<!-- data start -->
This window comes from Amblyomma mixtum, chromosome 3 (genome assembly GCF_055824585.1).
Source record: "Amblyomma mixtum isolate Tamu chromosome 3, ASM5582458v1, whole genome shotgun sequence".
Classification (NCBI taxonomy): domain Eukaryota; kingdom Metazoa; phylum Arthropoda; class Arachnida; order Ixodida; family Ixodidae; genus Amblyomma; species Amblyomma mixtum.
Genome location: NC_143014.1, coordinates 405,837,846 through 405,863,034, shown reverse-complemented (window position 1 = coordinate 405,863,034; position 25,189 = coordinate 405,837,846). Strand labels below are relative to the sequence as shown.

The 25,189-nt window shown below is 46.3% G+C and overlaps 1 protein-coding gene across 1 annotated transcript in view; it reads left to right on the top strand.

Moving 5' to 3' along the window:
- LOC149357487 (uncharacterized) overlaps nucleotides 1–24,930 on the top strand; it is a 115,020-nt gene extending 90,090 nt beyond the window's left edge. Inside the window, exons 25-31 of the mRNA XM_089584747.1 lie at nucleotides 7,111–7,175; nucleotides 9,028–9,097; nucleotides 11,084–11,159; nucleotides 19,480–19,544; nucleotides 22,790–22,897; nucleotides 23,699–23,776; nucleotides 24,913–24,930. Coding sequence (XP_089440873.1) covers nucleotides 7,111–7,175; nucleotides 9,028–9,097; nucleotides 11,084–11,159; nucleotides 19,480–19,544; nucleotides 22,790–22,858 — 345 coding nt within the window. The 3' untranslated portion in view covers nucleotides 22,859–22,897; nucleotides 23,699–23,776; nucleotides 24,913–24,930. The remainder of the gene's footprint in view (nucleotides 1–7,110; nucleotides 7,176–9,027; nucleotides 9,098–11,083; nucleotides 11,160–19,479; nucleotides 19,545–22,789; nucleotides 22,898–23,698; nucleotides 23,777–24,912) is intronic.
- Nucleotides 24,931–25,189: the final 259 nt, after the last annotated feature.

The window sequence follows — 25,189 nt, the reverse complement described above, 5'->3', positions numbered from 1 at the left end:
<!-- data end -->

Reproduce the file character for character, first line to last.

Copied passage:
This window comes from Amblyomma mixtum, chromosome 3 (genome assembly GCF_055824585.1).
Source record: "Amblyomma mixtum isolate Tamu chromosome 3, ASM5582458v1, whole genome shotgun sequence".
Classification (NCBI taxonomy): domain Eukaryota; kingdom Metazoa; phylum Arthropoda; class Arachnida; order Ixodida; family Ixodidae; genus Amblyomma; species Amblyomma mixtum.
Genome location: NC_143014.1, coordinates 405,837,846 through 405,863,034, shown reverse-complemented (window position 1 = coordinate 405,863,034; position 25,189 = coordinate 405,837,846). Strand labels below are relative to the sequence as shown.

The 25,189-nt window shown below is 46.3% G+C and overlaps 1 protein-coding gene across 1 annotated transcript in view; it reads left to right on the top strand.

Moving 5' to 3' along the window:
- LOC149357487 (uncharacterized) overlaps nucleotides 1–24,930 on the top strand; it is a 115,020-nt gene extending 90,090 nt beyond the window's left edge. Inside the window, exons 25-31 of the mRNA XM_089584747.1 lie at nucleotides 7,111–7,175; nucleotides 9,028–9,097; nucleotides 11,084–11,159; nucleotides 19,480–19,544; nucleotides 22,790–22,897; nucleotides 23,699–23,776; nucleotides 24,913–24,930. Coding sequence (XP_089440873.1) covers nucleotides 7,111–7,175; nucleotides 9,028–9,097; nucleotides 11,084–11,159; nucleotides 19,480–19,544; nucleotides 22,790–22,858 — 345 coding nt within the window. The 3' untranslated portion in view covers nucleotides 22,859–22,897; nucleotides 23,699–23,776; nucleotides 24,913–24,930. The remainder of the gene's footprint in view (nucleotides 1–7,110; nucleotides 7,176–9,027; nucleotides 9,098–11,083; nucleotides 11,160–19,479; nucleotides 19,545–22,789; nucleotides 22,898–23,698; nucleotides 23,777–24,912) is intronic.
- Nucleotides 24,931–25,189: the final 259 nt, after the last annotated feature.

The window sequence follows — 25,189 nt, the reverse complement described above, 5'->3', positions numbered from 1 at the left end: